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Three A.M. Hardcover – March 27, 2012
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About the Author
Steven John and his wife, an elementary school teacher, live in Los Angeles by way of Washington D.C. and New York, respectively. He splits his time between many things, most of which involve words. Three A.M. is his first novel.
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Top Customer Reviews
Vale continues to blindly grope his way through the city's fog, working on his own cases, but also quietly investigating Rebecca's story. He finds himself the subject of observation himself, and soon, in deep trouble.
John steeps his characters in the fug of the beleagered city. They're worn down and hopeless. Vale's despair is palpable and affecting. But just when it hints at wearing on the reader, John changes up the action and (literally) sheds some light on Vale's dire situation. He finally begins to reveal the mystery of both the city and the plague, and why Vale is suddenly deeply involved. From that point, the novel turns into a compelling thriller whose conclusion the reader will be happily anxious to reach. Fans of China Mièville will definitely enjoy.
Steven John's "Three A.M." is a brilliant novel that highly intrigued me. Like many classic novels such as Mary Shelley's "Frankenstein" (Frankenstein or the Modern Prometheus), it works well on various levels. First, it is a great science fiction horror story of people trapped in a nightmare world. Second, this novel is a social commentary. The setting and time are unknown, because "Three A.M." could apply to any culture that has been decimated by greed. In today's society, many citizens walk aimlessly and despairingly through life as though trapped in a fog. Tom Vale compared humans to animals whose sole purpose in life is to eat, sleep and procreate. In the city of fog, life has amounted to no more than this. Then Tom finds love in the form of Rebecca and, suddenly, life has more meaning than obtaining the bare necessities; however, life soon also becomes more dangerous, more exciting.
Initially, Tom Vale is not a very likeable character.Read more ›
Mr. John creates an incredibly dark and murky world of shadows and mist, a city without sunlight, which is reflected in Tom Vale. He's as hopeless as the city in which he lives. Vale is an intriguing character. He's morally ambiguous, down and out. He drinks a lot. Takes more pills than he should to sleep. He's a man with no illusions about anything, including himself. Over the course of the novel, things change for Vale as he learns more about what is really going on in his sunless city. Vale is the most well-developed character in Three A.M. At times during the story I actively disliked him. Despite this, I cared about Vale and what was happening to him.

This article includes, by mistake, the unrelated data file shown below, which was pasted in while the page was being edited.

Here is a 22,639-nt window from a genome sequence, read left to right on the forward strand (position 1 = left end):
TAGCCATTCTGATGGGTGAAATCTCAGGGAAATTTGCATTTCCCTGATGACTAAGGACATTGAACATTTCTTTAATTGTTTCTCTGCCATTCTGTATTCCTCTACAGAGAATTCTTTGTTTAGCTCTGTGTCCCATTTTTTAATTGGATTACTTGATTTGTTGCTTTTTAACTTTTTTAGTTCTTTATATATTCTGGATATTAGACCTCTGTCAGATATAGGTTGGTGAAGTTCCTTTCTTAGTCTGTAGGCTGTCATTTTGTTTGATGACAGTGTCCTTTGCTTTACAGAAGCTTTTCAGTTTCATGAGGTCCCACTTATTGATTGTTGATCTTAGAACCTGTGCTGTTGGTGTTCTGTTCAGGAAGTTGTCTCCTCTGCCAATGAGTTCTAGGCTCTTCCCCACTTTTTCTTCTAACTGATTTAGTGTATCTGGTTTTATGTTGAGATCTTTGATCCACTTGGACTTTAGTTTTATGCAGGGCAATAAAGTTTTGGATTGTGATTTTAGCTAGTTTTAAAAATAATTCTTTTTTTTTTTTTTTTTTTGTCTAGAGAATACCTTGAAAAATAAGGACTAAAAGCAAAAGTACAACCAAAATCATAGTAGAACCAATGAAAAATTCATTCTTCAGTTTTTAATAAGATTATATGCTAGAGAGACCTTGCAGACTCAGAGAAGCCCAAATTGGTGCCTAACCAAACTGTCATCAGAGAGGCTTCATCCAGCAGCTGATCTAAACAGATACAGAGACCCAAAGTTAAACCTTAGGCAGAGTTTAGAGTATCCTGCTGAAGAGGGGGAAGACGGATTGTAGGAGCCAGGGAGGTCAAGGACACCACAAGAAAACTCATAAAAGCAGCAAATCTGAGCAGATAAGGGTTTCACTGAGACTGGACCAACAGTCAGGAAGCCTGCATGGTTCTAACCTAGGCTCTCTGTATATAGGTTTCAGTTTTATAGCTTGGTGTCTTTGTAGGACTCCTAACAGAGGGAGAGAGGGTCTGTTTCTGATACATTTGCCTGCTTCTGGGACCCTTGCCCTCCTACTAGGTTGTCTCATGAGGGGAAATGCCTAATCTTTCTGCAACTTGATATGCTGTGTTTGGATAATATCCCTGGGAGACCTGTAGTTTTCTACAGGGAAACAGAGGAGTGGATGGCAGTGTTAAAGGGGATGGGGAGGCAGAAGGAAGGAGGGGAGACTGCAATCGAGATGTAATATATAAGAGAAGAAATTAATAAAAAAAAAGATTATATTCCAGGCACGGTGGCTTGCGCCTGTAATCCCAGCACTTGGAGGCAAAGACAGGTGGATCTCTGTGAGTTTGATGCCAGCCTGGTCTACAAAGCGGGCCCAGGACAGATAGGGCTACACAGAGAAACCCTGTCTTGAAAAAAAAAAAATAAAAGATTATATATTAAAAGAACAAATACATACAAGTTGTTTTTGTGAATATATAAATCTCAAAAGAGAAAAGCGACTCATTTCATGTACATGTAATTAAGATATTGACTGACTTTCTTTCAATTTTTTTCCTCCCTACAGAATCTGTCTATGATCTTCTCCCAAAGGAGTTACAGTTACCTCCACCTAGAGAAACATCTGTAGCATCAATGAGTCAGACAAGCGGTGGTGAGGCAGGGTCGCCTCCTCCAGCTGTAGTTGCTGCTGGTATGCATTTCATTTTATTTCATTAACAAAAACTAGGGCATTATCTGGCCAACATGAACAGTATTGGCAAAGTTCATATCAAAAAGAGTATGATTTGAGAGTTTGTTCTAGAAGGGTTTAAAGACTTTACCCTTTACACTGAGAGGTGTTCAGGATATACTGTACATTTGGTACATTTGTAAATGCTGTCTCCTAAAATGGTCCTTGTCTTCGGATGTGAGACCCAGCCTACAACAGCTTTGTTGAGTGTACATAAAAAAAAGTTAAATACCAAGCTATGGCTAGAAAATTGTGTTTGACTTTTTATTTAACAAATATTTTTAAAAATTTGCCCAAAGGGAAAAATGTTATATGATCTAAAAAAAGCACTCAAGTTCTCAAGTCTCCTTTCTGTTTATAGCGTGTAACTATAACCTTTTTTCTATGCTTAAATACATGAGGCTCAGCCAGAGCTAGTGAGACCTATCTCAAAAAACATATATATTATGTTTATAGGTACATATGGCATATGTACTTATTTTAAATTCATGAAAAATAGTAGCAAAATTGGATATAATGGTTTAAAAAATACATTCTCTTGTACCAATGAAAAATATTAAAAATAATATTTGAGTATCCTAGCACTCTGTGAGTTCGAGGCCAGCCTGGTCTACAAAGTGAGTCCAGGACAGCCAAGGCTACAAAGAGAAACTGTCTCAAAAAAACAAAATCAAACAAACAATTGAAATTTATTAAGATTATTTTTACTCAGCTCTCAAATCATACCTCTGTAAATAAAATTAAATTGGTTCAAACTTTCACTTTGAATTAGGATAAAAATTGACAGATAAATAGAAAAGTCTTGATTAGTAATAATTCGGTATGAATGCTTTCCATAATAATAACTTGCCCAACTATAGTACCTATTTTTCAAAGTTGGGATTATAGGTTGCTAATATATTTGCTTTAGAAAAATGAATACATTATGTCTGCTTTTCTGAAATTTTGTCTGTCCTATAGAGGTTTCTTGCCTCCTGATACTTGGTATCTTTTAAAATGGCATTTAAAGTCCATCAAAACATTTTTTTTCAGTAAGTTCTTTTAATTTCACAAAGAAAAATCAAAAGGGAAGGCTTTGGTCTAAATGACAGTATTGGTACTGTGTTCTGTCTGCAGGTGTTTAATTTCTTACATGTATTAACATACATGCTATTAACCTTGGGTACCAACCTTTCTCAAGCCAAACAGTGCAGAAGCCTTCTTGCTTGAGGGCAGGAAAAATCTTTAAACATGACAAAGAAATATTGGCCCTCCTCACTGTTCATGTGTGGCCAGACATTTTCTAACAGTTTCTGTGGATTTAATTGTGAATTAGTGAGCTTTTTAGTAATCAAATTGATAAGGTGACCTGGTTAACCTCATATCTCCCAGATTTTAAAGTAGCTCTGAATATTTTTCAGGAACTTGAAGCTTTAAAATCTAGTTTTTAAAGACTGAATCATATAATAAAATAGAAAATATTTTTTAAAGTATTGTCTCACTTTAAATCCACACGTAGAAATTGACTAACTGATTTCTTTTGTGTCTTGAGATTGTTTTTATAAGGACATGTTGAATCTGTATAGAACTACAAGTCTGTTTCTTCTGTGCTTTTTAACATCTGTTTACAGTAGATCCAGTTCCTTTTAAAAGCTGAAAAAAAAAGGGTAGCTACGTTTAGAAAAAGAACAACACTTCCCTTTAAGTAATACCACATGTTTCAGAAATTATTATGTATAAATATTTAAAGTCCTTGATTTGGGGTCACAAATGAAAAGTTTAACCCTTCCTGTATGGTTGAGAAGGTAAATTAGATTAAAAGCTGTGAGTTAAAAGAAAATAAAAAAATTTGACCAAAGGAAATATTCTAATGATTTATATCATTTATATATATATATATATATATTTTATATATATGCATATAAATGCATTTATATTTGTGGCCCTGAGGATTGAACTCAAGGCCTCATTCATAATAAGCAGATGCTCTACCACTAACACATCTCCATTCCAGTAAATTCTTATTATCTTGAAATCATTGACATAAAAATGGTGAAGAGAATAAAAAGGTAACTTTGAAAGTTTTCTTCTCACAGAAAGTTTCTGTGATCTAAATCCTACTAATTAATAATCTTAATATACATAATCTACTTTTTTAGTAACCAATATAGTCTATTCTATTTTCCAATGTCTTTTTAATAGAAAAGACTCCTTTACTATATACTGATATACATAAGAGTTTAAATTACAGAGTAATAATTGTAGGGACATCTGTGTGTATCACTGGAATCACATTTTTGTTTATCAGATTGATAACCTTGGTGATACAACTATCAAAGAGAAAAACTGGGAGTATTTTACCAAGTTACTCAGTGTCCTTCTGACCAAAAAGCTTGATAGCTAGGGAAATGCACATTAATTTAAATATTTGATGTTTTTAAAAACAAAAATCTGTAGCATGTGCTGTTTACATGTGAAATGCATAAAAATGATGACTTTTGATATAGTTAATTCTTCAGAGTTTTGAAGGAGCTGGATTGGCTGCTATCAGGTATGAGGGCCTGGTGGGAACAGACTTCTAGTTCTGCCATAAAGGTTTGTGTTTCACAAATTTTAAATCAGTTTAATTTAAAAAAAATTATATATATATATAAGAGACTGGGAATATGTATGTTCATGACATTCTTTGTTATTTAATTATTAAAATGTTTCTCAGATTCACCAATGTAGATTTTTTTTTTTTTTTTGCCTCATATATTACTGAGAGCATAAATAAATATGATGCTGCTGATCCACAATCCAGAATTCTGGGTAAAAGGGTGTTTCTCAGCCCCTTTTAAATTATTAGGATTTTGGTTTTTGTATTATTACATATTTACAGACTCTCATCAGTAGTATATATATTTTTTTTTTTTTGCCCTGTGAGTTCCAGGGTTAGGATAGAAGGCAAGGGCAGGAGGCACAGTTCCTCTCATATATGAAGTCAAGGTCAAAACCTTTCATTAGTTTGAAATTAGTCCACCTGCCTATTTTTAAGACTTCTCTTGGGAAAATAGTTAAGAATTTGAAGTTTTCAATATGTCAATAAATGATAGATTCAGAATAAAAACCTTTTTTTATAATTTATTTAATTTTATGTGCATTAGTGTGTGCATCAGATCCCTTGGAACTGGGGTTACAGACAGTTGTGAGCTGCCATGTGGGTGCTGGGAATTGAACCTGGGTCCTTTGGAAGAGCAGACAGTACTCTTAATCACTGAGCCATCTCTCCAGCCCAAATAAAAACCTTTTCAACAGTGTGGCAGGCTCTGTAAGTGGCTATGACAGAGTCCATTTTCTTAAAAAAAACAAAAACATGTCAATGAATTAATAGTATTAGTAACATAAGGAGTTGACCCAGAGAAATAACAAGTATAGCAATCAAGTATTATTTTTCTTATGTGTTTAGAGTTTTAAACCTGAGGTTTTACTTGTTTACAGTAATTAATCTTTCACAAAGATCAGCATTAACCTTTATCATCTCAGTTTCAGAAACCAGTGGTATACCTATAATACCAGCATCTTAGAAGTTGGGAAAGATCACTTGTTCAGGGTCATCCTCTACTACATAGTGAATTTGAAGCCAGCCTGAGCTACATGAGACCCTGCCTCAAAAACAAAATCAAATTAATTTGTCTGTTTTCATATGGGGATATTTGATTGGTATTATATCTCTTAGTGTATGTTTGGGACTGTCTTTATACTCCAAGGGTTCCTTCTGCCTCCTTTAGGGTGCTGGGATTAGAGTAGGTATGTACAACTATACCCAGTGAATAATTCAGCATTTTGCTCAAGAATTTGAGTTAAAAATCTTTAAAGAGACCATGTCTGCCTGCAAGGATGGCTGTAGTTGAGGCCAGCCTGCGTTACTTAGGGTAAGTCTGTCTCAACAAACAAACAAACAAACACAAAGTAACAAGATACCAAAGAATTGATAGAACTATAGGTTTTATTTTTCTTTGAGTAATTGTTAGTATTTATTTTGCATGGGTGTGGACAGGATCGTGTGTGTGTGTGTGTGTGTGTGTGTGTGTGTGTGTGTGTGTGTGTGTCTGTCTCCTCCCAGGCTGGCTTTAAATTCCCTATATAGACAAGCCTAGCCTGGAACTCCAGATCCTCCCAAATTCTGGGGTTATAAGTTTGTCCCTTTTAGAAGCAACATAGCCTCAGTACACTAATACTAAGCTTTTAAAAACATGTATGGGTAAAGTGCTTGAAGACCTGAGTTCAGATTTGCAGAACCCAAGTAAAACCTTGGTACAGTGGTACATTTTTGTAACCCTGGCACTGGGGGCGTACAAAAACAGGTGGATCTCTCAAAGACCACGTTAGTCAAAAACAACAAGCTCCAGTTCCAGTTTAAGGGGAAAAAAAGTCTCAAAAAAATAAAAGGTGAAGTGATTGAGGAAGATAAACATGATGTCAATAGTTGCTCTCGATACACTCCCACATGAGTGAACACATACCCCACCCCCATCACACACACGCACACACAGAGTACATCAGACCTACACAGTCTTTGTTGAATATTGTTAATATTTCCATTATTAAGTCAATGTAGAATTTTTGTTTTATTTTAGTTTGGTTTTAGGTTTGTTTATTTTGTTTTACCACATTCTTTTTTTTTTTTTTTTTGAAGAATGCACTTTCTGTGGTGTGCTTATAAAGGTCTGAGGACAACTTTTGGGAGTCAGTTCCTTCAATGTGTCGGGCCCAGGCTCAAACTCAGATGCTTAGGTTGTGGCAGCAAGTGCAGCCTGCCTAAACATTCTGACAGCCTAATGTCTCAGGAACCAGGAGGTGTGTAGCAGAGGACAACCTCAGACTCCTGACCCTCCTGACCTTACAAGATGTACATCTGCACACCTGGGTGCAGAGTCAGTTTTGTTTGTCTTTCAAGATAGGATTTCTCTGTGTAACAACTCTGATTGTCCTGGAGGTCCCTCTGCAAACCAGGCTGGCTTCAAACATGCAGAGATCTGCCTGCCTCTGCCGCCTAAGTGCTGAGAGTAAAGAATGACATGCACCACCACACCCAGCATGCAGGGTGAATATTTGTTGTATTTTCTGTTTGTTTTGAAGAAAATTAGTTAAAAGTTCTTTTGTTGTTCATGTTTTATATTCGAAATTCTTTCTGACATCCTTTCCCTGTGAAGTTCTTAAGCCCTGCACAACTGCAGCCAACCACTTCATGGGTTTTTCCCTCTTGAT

While Three A.M. starts out feeling like noir, it does not hold that for the entire novel. Once certain events happen the entire tone of the novel changes. It became more of a thriller for me than anything else. While the pacing of the novel is quite good, I enjoyed the change of tone and the resulting quicker pace.
Three A.M. is a gripping mix of noir and thriller set in a near-future dystopia. It is at times deeply moving, at times very raw, and at times pure adrenalin rush.
I give Three A.M. 4 Qwills.
Originally posted at The Qwillery
The tale begins in a city shrouded in fog, and the sun hasn't been seen in over fifteen years. Ennui and depression seems to prevent any inquiry into the quandary. Thomas Vale, a jaded and boozy detective, is trying to find out who has been stealing from an entrepreneur who compiles artifacts to remind people of that long ago time when the sun used to shine.
Soon, the plot makes a complete "180", and you find that things are not at all what they seem to be.
Steven John's writing is strictly utilitarian, but the story is very inventive and the action is fast-paced and clicks right along. You won't be blown away by the character development or narrative structure, yet the dread and foreboding of being stuck in a life of unending fog is chillingly presented.
The quintessential 'beach' or 'airport' read!
Most Recent Customer Reviews
The author, John, looks positively smug in the snapshot on the back-flap. Read more
I am not a fiction reader, but read this book on recommendation from a friend, and found the entire book to be a fast-paced, thrilling story of an antihero faced with seemingly... Read morePublished on November 30, 2012 by Stephen Fischer
This is really two books. The first is a down on his luck PI working in a sunless world of yuck, where things are bad to worse. This book is darn good. A very good read. Read morePublished on October 27, 2012 by Garyius